Collaboration: Don't rush the process 2011.12.14

Written by David Green.

The big word among Michigan government units and school districts these days is “collaboration.” That’s due to efforts by Governor Rick Snyder to eliminate duplicated services.

If, for example, the City of Morenci spends money for something that Medina Township also pays for, perhaps the two units of government could work together to cut costs.

Several Lenawee County school districts, including Morenci, are exploring ways to work together to save money and increase services. The ultimate collaboration for schools, in the eyes of some politicians and policy makers, is consolidation. Simply close down one school and have it join with another. Duplicated services will be eliminated—along with an important part of the community.

We aren’t saying the governor’s efforts aren’t worthy of exploring. There are many ways that collaborations can work well. Both the local school district and the City of Morenci and its various agencies have taken on collaborative efforts for years. Some have worked well; others have fallen by the wayside.

However, we do see some misguided visions with the call to collaborate, collaborate, collaborate.

For one thing, collaboration doesn’t always lead to a savings. For example,  a proposal to form a county library district was discussed recently in Adrian. If Morenci’s Stair Public Library were to become part of a county-wide system, the city could reduce expenditures by about $90,000.

That might be good in the governor’s eyes, but what about for taxpayers? Would the city respond by lowering everyone’s tax bill? Not likely, but taxpayers would end up paying an additional millage to support the county-wide library system. Government gains; the taxpayer loses.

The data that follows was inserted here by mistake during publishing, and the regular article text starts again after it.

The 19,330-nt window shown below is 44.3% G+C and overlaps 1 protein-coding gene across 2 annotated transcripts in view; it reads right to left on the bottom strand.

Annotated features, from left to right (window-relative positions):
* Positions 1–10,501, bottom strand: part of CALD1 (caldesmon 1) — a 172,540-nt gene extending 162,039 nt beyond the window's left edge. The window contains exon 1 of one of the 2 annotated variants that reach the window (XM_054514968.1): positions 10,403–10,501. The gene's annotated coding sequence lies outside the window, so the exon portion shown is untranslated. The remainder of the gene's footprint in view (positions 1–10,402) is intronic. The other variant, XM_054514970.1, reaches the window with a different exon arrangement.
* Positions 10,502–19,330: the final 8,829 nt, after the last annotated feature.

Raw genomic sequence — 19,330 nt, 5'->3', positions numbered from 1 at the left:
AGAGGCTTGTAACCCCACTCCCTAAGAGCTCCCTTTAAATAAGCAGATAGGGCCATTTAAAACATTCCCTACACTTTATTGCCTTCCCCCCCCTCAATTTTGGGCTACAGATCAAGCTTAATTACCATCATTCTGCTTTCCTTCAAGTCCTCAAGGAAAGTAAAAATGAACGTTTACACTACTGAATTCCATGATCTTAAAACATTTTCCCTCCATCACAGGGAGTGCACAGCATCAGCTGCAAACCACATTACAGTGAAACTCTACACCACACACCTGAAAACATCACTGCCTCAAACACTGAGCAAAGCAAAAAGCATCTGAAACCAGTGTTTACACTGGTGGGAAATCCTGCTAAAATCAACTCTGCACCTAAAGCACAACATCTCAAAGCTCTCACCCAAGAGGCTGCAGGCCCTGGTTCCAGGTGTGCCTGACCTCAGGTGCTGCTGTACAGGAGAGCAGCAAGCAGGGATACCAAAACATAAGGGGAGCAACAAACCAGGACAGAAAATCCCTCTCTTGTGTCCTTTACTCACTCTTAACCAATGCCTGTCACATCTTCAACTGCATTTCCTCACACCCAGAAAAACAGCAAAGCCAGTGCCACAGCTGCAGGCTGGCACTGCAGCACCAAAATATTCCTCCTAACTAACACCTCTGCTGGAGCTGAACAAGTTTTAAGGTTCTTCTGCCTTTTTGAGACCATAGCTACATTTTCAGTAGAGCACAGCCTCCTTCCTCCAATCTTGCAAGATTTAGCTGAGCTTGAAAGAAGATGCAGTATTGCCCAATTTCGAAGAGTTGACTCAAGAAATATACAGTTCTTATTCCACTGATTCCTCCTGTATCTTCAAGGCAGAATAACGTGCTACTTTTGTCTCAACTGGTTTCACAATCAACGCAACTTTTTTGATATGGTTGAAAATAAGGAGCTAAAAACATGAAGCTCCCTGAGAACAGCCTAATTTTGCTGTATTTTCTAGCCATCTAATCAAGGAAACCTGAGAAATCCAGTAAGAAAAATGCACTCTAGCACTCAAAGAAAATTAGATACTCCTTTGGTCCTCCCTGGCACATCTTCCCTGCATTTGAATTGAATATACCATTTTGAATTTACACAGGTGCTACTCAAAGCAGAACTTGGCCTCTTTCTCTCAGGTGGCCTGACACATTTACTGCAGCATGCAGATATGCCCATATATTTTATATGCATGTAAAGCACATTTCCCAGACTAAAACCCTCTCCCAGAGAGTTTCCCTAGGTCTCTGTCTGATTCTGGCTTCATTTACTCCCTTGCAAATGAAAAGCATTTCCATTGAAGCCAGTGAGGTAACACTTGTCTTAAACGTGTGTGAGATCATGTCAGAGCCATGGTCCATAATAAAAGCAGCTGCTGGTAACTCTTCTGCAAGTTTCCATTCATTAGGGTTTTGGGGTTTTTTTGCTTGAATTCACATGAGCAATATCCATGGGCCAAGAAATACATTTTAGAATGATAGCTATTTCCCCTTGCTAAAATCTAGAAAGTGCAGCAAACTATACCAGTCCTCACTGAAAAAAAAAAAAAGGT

The other potential problem with collaboration comes through a loss in services. If the Morenci Police Department were abolished—an enormous savings in city expenditures—and instead local law enforcement were handled through the county sheriff’s department, could coverage really be delivered with less money? No, it couldn’t be done while maintaining the existing level of service. Yes, it could happen along with  large cuts in police service.

Communities across the state are in a race to find collaborative efforts to report to the Governor’s office. Fulfilling requirements of the Economic Vitality Incentive Program must be done in order to receive full state funding.

It’s certainly worthy of governments’ time to explore ways of working together, but collaborations should first pass a taxpayers’ test: Will it actually save money? Will it result in a loss of services?

Politicians must remember “economic vitality” at the local level as well as in Lansing.

  • Front.bridge Cross
    STEP BY STEP—Wyatt Stevens of Morenci makes his way across a rope bridge Sunday during the Michigan DNR’s Great Outdoors Jamboree at Lake Hudson Recreation Area. The Tecumseh Boy Scout Troop constructed the bridge again this year after taking a break in 2016. The Jamboree offered a variety of activities for a wide range of age groups. Morenci’s Stair District Library set up activities again this year and had visits with dozens of kids. See the back page for additional photos.